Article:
Exporting to Asia is now worth ?98.6 billion to British companies, amounting to 18% of the UK export market.
Many Asian countries are experiencing rapid economic and population growth, improved infrastructure, cheap warehousing and logistical costs, as well as rising middle classes, with increasingly disposable incomes and a penchant for high-quality British-made goods, such as whiskey or chocolate.
Given the UK’s currently unclear future relationship with the European Union (EU), and the fact that exports to the EU presently account for a whopping 48% of all British exports, the lure of exporting to Asia may never have been greater or more pertinent.
The UK government is scrambling to strengthen trade ties with Asian nations and is putting greater incentives in place for British businesses to export to Asia. For example, on a recent visit to Thailand made by UK Minister for Trade, Dr Liam Fox the first visit of its kind in 15 years it was announced that the UKEF would increase funding available to British businesses exporting to Thailand to £4.5 billion.
However, it’s impossible to ignore the risks of and confusion surrounding exporting to Asia. The potential opportunities are muddied by unclear taxation and government policies, intellectual property issues, corruption, payment delays and infrastructure problems. So, before you make the leap to exporting to Asia, it’s important to consider the pitfalls you need to watch out for and prepare for how you might overcome them:
1. Language barriers and culture differences ? as with exporting to any foreign country, the first hurdle you?ll come up against is a linguistic and cultural one. The language barrier is fairly easy to surmount, with the right team around you, but the extensive cultural differences between the UK and Asia in comparison to simply exporting to other European nations can throw up much greater problems.
2. Inconsistent enforcement of government policies many countries within Asia are pretty inconsistent in the way they enforce both the law and government policies. It can often depend on the individual official or judge you are dealing with who may differ wildly in their execution of a policy from one of their counterparts. There are also a few Asian countries which are very volatile and where it isn’t unusual for laws to be changed without any prior indication, but with potentially game-changing consequences.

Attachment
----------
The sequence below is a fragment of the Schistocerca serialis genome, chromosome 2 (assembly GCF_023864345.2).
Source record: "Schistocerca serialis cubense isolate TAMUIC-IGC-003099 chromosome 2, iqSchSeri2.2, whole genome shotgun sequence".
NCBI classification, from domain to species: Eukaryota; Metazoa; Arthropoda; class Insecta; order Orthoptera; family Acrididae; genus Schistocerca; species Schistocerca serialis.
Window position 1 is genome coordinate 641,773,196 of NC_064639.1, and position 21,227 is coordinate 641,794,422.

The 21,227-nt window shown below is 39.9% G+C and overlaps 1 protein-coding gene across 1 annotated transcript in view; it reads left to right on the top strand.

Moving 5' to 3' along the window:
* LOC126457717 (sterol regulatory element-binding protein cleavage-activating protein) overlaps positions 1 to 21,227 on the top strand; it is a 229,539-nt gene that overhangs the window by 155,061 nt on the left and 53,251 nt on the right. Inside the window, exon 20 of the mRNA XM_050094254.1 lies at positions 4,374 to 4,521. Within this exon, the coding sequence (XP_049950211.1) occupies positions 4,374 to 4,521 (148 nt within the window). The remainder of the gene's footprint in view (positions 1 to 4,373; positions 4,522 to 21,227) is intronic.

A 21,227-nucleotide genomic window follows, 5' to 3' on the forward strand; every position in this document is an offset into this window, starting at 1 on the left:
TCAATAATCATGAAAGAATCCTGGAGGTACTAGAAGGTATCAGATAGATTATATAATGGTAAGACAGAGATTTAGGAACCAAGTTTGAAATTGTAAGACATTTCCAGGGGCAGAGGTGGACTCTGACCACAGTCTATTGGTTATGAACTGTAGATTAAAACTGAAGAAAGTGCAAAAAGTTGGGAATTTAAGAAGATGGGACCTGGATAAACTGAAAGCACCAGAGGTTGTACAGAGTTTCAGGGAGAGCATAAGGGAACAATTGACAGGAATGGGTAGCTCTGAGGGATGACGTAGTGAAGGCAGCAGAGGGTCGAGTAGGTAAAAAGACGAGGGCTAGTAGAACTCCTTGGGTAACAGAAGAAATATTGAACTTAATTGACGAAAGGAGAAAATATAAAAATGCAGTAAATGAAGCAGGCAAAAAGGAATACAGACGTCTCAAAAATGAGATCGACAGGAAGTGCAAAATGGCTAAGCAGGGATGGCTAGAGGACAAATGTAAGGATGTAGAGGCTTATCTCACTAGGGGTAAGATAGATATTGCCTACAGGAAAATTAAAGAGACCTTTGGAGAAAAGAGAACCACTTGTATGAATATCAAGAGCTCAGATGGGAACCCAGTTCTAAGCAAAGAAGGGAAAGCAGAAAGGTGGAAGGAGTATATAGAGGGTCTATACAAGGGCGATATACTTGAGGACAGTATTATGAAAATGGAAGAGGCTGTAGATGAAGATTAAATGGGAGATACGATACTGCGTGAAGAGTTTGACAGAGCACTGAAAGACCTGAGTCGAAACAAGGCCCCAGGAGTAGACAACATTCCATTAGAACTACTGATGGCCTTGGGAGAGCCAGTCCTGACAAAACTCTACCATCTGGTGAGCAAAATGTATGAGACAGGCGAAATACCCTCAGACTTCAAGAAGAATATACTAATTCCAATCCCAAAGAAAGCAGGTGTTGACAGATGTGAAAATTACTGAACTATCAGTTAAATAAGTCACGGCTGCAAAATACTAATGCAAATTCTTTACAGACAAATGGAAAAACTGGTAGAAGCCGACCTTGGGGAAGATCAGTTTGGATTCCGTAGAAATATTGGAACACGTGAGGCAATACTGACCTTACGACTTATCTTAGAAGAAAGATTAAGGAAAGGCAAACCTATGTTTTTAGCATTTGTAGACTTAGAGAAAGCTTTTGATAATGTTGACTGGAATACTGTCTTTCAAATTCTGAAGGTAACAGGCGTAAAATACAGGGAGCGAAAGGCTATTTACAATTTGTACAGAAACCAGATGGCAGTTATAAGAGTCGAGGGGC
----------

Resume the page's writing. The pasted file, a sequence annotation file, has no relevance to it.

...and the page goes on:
3. Differences between government authorities ? the government authorities you?ll come into contact with will often have quite different practices and ways of handling things. This not only often causes great confusion but can also be a huge waste of your time, energy and resources.
4. Lack of communication businesses also often find it frustrating that there’s no real communication platform through which they can converse with the government in question. There is often a very strict hierarchy which must be adhered to and communication between the different levels of government, departments and offices is frequently poor. High levels of corruption present another significant issue.
5. Lack of process many of the 50 different governments within Asia don’t have well-established processes or procedures for submitting the licences required to operate within those countries, which can result in it being incredibly challenging to make progress.
6. Need for local talent ? many companies find it hard to build a local pool of talent, which is often essential to making their venture a success on the ground.
7. Intellectual Property Issues ? neither the law nor the level of protection you can expect for your intellectual property is constant across Asia. In a few countries it can take up to four years to simply register a trademark.
However, other countries are infamous for intellectual property theft and extortion. There is a real lack of control over counterfeit products and this is a reason for worry amongst old and new, big and small brands alike. Asia does not operate like a single market but, due to the rise of digital technology, new products and news of new products easily reaches neighbouring countries, thereby inviting trouble from a market you may plan to penetrate a few years later.
Siddharth Shankar is a leading expert in trading with Asia and CEO of Tail’s Trading, an innovative new solution for SMEs exporting to Asia.